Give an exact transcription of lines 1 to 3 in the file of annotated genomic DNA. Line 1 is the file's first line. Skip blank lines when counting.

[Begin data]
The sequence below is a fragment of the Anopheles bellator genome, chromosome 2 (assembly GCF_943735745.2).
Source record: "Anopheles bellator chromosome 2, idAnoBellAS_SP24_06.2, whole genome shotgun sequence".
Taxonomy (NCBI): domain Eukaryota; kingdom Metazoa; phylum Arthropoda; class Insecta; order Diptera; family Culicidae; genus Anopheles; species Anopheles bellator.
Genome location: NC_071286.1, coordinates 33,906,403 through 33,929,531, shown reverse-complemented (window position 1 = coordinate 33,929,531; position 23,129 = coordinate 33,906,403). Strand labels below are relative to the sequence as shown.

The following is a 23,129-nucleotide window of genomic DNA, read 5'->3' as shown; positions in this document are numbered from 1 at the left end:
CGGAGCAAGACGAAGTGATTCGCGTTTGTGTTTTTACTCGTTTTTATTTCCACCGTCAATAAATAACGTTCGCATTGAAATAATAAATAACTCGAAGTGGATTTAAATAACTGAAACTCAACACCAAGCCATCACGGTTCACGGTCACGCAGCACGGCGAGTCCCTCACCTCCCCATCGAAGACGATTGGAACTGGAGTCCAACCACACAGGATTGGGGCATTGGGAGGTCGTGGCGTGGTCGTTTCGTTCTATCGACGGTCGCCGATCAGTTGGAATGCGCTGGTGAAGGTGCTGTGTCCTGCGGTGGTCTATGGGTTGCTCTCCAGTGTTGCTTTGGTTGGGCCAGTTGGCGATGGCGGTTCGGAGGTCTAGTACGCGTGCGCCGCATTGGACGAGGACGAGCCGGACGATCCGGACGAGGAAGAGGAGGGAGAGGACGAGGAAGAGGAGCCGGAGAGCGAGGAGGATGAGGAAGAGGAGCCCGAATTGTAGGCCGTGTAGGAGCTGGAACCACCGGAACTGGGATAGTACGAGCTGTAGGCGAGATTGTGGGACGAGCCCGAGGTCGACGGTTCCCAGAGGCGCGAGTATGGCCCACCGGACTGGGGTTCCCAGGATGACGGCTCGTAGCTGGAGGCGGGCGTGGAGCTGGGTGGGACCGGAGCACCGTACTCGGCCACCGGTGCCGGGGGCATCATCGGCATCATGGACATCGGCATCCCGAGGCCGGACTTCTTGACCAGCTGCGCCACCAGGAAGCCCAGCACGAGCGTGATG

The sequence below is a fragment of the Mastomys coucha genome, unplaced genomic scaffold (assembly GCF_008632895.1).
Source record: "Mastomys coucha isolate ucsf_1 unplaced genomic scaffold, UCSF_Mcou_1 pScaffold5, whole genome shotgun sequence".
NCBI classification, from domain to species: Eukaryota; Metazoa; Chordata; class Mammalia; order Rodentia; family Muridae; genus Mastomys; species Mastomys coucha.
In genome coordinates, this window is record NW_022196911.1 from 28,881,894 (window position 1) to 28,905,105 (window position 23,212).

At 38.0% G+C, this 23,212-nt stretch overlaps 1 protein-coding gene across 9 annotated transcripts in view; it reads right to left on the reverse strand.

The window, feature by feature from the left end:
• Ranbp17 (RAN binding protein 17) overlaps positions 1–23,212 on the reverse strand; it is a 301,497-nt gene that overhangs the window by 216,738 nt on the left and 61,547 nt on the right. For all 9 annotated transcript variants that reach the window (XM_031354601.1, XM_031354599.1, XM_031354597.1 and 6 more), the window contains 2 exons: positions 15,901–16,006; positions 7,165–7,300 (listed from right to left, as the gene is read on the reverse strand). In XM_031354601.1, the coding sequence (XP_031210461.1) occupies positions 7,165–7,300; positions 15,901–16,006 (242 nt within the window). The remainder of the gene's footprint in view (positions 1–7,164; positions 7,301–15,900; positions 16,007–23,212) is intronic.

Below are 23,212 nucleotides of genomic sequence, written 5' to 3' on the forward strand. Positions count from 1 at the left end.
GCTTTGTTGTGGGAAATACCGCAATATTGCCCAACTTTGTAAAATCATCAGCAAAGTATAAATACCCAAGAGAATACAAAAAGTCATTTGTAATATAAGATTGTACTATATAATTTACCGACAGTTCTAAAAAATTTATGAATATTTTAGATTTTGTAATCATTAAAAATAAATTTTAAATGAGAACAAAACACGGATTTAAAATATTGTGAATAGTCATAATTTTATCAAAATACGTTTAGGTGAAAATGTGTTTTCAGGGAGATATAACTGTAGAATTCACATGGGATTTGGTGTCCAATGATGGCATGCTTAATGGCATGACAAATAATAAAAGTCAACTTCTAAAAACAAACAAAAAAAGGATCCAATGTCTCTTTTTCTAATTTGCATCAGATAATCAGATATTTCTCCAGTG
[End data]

The sequence below is a fragment of the Anopheles bellator genome, chromosome 2 (assembly GCF_943735745.2).
Source record: "Anopheles bellator chromosome 2, idAnoBellAS_SP24_06.2, whole genome shotgun sequence".
Taxonomy (NCBI): domain Eukaryota; kingdom Metazoa; phylum Arthropoda; class Insecta; order Diptera; family Culicidae; genus Anopheles; species Anopheles bellator.